Electric motors sheet metal stack construction properties

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I am curious as to why many electric motor stators or rotors are constructed from a "sandwich" of sheet metal stampings.

For instance: does the layer to layer electric isolation help reduce the induced currents on the components?

For what properties is it chosen that stators and rotors are constructed with this technique?

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TO THE FINDER... THE ISLE OF KOHOLINT, IS BUT AN ILLUSION... HUMAN, MONSTER, SEA, SKY... A SCENE ON THE LID OF A SLEEPER'S EYE... AWAKE THE DREAMER, AND KOHOLINT WILL VANISH MUCH LIKE A BUBBLE ON A NEEDLE... CAST-AWAY, YOU SHOULD KNOW THE TRUTH!

Last Edited: Tue. May 14, 2019 - 03:47 AM
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The (varnished) sheets reduce eddy currents.   Without that the eddy currents would suck up power and generate heat.

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Matt has it right.

The largest known prime number: 282589933-1

It's easy to stop breaking the 10th commandment! Break the 8th instead. 

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You can see some nice motor being made--they mention the current loss

https://www.youtube.com/watch?v=CBFE-Bt7RjY  

When in the dark remember-the future looks brighter than ever.   I look forward to being able to predict the future!

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Very helpful, thank you all

TO THE FINDER... THE ISLE OF KOHOLINT, IS BUT AN ILLUSION... HUMAN, MONSTER, SEA, SKY... A SCENE ON THE LID OF A SLEEPER'S EYE... AWAKE THE DREAMER, AND KOHOLINT WILL VANISH MUCH LIKE A BUBBLE ON A NEEDLE... CAST-AWAY, YOU SHOULD KNOW THE TRUTH!

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This brings a question to my mind. In the case of inductors, the eddy currents are reduced by using several materials, like ferrites (which have inherent low conductivity), powdered iron and laminated iron (which are coated by some insulator). But in the case of motors it's almost always laminated iron.

Is there a reason for this? Maybe mechanical, since ferrites are brittle?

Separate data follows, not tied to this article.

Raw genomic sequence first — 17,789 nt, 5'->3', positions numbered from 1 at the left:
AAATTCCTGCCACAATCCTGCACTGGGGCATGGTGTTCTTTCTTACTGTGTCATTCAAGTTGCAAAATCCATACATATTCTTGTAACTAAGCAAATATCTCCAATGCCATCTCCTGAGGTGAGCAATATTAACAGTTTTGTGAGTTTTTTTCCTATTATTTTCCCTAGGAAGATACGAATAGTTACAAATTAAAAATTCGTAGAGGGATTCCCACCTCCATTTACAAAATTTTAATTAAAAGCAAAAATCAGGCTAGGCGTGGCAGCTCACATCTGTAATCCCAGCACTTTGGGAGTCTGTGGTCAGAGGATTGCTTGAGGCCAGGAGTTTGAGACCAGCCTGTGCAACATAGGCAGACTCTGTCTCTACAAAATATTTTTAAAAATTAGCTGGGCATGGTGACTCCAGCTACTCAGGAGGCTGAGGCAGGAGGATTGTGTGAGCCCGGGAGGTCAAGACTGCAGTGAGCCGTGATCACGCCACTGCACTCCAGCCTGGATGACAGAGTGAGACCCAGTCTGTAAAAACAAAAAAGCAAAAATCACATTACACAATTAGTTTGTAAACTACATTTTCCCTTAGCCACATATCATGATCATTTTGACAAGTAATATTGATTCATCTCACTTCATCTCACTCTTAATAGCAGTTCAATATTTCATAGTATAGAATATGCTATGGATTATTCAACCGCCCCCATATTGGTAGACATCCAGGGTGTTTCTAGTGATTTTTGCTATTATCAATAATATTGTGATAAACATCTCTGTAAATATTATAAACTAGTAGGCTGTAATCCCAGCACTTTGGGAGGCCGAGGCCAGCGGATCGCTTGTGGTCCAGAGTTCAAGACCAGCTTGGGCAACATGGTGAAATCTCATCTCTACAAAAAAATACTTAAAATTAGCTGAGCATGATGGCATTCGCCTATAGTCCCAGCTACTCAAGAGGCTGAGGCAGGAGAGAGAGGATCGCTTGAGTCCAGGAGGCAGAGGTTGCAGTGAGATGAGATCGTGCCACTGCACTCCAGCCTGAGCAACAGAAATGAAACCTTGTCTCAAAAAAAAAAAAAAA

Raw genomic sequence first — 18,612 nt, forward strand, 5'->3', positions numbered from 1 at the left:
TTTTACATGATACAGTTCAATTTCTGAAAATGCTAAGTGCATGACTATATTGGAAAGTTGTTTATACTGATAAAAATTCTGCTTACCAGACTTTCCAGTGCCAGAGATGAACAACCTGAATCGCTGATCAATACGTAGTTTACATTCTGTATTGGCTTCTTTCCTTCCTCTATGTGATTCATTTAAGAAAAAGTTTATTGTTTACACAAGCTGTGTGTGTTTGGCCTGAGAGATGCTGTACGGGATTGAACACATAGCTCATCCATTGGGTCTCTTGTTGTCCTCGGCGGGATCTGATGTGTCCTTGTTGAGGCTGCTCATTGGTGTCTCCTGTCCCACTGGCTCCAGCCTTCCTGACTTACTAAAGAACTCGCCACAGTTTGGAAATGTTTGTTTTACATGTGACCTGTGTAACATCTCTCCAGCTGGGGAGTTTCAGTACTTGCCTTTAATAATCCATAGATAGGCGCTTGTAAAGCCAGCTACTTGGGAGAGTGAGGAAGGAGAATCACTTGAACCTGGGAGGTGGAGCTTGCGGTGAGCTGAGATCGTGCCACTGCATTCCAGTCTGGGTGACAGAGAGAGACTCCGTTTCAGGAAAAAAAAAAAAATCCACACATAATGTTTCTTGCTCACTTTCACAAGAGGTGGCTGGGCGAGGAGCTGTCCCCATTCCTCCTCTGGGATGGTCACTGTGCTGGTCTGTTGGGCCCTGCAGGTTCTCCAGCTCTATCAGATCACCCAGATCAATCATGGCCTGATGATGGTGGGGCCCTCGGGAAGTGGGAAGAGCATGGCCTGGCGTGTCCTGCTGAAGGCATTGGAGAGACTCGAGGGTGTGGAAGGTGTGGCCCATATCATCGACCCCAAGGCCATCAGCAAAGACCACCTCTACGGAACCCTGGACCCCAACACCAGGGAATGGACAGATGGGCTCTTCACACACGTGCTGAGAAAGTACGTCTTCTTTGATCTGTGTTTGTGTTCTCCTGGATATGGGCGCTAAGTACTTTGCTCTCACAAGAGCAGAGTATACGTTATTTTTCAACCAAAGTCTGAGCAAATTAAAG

Last Edited: Tue. May 14, 2019 - 11:35 AM
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El Tangas wrote:

This brings a question to my mind. In the case of inductors, the eddy currents are reduced by using several materials, like ferrites (which have inherent low conductivity), powdered iron and laminated iron (which are coated by some insulator). But in the case of motors it's almost always laminated iron.

 

Something I've red in the last couple of days said that it's Silicon Iron used in such places. And a Wikipedia search would tend to confirm this...

 

https://en.wikipedia.org/wiki/El...

#1 This forum helps those that help themselves

#2 All grounds are not created equal

#3 How have you proved that your chip is running at xxMHz?

#4 "If you think you need floating point to solve the problem then you don't understand the problem. If you really do need floating point then you have a problem you do not understand." - Heater's ex-boss

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While reading the silicon iron wiki article, I came upon a magnetic material I didn't know, amorphous iron. Interesting.

It's used in transformers, but using it for motors is apparently cutting edge tech:

 

https://www.machinedesign.com/mo...

 

https://www.hitachi.com/rd/porta...

 

I love learning stuff from random dives in Wiki articles yes

 

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El Tangas wrote:

I love learning stuff from random dives in Wiki articles yes

 

Same here. But I also have this bookshelf in the smallest room in the house to keep my brain active...

 

#1 This forum helps those that help themselves

#2 All grounds are not created equal

#3 How have you proved that your chip is running at xxMHz?